Portraits of Wildflowers

Perspectives on Nature Photography

All right, three animals in a row

with 14 comments

Vulture on Power Lines 5094

Click for greater sharpness and size.

No cactus or broomweed or palafoxia this time, nor any animal as small as in insect, but a vulture on a metal bar that’s part of the large power lines running across a swath of my Great Hills neighborhood in northwest Austin. The vulture had been sunning itself with outstretched wings when I noticed it, but by the time I switched from the macro lens of the previous photographs to a telephoto lens, the vulture had folded its wings. Why, then, are they open here? Because as I walked closer, the vulture, even though it was up so high, grew wary of lowly me and made movements as if to fly away, which it soon did.

The date was August 22nd, and this ended my morning photo session beneath the power lines west of Morado Circle.

© 2013 Steven Schwartzman

Written by Steve Schwartzman

September 27, 2013 at 6:04 AM

14 Responses

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  1. What a great shot!


    September 27, 2013 at 6:24 AM

    • These vultures seem to have adapted quite well to modern development: the streets here often enough have dead animals that were killed by cars.

      Steve Schwartzman

      September 27, 2013 at 6:36 AM

  2. The blue cast of the feathers closest to the body is marvelous. My guess is that the strong sunlight and translucent feathers caused it, but whatever the cause, the color makes the bird look as though it’s made partly of sky.

    The image clearly recalls the Thunderbird, beloved of so many tribes. It’s a fabulous photo – but of course saying so already has reminded me of those other Fabulous Thunderbirds. Thanks for rocking my morning!


    September 27, 2013 at 6:51 AM

    • Because a vulture is so dark, especially in comparison to a lighter object like the wooden pole, I overexposed the picture by a full f/stop in order to bring out details in the feathers that might otherwise have been lost in the blackness.

      From the way these birds seem to fly so easily in spite of their large size, you might think they’re indeed partly made of sky. Thanks for suggesting that celestial component.

      Steve Schwartzman

      September 27, 2013 at 7:07 AM

  3. Nice © placement. We have a lot of vultures around here. Two overnight roosting areas are note-able. One is on top of a cell phone tower next to I-80. I wonder if they are listening to conversations. The other is on the large rocks on the sloping side of a dam for our reservoir on the Iowa River. This second group I have seen early in the day standing like your specimen with wings spread. When you see 20 of them doing the pose all at one, it is a bit eerie.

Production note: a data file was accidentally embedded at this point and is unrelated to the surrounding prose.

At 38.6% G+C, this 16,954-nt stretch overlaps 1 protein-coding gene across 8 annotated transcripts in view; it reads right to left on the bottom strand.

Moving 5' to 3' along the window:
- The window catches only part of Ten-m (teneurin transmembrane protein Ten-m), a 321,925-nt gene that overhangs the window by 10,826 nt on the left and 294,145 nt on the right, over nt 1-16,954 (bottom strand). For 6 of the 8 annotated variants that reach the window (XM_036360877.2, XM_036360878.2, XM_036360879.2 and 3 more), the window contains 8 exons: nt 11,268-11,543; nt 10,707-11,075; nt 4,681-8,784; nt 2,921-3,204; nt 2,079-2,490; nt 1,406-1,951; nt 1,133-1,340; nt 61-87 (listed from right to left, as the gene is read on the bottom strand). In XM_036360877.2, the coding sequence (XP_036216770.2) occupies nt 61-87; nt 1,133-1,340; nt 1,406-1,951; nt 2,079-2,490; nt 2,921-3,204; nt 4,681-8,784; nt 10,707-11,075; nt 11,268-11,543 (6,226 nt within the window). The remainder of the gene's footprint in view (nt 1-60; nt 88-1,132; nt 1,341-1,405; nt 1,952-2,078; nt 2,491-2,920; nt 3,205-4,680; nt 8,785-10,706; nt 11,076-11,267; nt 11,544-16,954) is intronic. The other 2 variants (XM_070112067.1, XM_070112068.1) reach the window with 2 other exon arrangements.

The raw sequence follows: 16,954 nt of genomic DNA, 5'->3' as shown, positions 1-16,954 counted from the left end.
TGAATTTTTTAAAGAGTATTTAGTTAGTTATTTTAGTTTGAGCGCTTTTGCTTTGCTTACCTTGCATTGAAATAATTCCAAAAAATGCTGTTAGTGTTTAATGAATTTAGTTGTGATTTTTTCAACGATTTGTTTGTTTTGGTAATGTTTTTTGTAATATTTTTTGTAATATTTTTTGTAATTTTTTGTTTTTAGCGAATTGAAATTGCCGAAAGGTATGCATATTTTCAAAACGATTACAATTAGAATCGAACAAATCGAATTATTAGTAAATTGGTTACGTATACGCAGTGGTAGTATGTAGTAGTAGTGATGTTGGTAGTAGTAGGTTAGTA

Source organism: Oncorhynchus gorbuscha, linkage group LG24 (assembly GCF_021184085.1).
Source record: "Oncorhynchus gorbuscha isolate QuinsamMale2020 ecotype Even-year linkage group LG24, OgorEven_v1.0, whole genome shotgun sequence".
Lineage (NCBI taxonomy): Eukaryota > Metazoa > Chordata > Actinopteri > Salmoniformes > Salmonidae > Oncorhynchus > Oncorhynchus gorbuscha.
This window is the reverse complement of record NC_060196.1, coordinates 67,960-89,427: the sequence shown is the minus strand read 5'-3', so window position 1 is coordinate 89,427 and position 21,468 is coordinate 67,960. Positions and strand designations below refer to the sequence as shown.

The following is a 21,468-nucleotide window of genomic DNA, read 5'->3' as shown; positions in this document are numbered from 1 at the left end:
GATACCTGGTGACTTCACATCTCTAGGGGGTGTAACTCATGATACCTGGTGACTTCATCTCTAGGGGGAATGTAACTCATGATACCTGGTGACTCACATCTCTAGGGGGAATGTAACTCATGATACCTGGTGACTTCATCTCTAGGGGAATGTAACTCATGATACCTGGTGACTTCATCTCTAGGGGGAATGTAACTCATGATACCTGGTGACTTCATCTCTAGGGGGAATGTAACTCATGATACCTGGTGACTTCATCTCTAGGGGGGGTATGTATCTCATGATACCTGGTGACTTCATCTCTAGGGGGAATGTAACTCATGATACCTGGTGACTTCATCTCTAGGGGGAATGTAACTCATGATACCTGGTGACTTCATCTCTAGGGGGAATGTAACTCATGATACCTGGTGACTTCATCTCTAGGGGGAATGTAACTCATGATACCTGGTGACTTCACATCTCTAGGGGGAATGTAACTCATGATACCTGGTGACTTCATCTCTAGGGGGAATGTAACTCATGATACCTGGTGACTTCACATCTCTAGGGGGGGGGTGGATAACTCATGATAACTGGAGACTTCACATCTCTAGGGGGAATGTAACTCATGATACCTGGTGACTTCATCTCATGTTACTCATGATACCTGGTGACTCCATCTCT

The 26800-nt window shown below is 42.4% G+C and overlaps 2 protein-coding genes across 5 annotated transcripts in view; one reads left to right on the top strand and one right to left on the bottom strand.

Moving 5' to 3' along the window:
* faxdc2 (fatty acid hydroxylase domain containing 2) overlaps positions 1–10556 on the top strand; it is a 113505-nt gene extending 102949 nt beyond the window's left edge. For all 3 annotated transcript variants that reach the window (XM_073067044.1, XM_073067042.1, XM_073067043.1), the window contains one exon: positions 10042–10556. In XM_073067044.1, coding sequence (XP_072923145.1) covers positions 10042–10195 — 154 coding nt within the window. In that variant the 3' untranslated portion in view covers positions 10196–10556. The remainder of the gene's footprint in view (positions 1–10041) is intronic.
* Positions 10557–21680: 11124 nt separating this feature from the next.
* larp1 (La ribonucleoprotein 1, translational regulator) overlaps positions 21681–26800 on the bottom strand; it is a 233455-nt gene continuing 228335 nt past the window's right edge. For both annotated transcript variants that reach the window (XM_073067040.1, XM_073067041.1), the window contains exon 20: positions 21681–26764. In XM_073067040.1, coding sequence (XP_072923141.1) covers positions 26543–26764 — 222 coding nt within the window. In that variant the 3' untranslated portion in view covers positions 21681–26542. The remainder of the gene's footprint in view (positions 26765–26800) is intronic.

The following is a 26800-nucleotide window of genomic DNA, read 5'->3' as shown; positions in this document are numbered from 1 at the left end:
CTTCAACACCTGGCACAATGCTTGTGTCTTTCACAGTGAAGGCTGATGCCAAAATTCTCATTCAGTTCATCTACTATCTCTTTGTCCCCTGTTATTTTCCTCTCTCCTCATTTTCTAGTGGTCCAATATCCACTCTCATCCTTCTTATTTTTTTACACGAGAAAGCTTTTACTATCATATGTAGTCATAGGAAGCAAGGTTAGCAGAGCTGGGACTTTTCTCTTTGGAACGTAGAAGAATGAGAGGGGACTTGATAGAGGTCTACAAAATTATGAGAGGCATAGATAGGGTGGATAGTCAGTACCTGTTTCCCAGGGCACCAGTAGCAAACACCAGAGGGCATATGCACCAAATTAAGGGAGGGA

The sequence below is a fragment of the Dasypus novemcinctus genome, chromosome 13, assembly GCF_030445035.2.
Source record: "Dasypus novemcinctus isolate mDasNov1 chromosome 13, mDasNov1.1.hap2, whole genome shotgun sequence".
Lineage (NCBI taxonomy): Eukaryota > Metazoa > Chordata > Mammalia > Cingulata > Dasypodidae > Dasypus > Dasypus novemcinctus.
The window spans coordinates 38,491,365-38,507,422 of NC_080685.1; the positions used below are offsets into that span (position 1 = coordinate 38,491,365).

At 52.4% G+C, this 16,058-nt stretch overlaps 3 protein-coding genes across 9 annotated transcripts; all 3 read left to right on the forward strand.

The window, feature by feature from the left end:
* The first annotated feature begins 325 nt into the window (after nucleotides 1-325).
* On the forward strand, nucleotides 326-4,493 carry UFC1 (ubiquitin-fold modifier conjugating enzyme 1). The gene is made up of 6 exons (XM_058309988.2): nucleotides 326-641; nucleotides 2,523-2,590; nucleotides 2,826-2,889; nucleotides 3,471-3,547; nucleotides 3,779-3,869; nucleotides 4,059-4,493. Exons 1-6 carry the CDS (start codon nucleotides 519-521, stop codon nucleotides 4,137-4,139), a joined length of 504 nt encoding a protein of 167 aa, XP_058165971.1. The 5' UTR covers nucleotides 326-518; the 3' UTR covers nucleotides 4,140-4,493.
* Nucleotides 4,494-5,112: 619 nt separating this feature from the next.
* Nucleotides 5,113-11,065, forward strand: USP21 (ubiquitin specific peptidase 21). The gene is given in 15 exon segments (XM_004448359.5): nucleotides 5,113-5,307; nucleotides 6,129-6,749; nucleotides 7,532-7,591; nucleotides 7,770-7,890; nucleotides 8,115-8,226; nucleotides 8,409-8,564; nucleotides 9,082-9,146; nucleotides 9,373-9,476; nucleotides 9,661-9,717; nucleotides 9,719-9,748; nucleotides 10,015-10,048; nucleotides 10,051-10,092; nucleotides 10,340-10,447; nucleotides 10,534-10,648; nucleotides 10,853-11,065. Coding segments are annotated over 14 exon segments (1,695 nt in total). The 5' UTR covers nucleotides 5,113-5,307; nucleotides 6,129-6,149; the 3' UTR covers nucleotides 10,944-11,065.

Jim in IA

    September 27, 2013 at 8:16 AM

    • I wish I could find a group of 20 vultures; I think the most I’ve seen is 3 or 4. If you accumulate a surplus, send some of them down here so I can do a group picture. In the meantime, I hope you enjoy the ones you have in those two places.

      The light-colored metal bar seemed a good place for an inconspicuous copyright notice.

      Steve Schwartzman

      September 27, 2013 at 9:11 AM

  4. Turkey buzzards used to come land on the top of my swingset, above my head, while I was swinging and singing. It seems odder now that I am older.


    September 27, 2013 at 9:05 AM

    • Maybe it was your singing that drew them, but I think most parents would be alarmed. Too bad you didn’t have a camera with you while you were swinging; that would have been an excellent vantage point for some original pictures.

      Steve Schwartzman

      September 27, 2013 at 9:15 AM

  5. Yay! I do so admire vultures!


    September 27, 2013 at 7:20 PM

  6. Beautiful capture. I’ve had the opportunity to see these up close (well, as close as you can get without them flying away) a few times, now, since I moved to a more rural community. I’m surprised by their size. These are pretty big birds!


    September 29, 2013 at 3:37 PM

    • Big indeed, and I’m impressed that in spite of their size and weight they can fly so well. I’ve been fortunate a couple of times to get even closer than what’s shown here, but you’re right that it’s not easy.

      Steve Schwartzman

      September 29, 2013 at 4:14 PM

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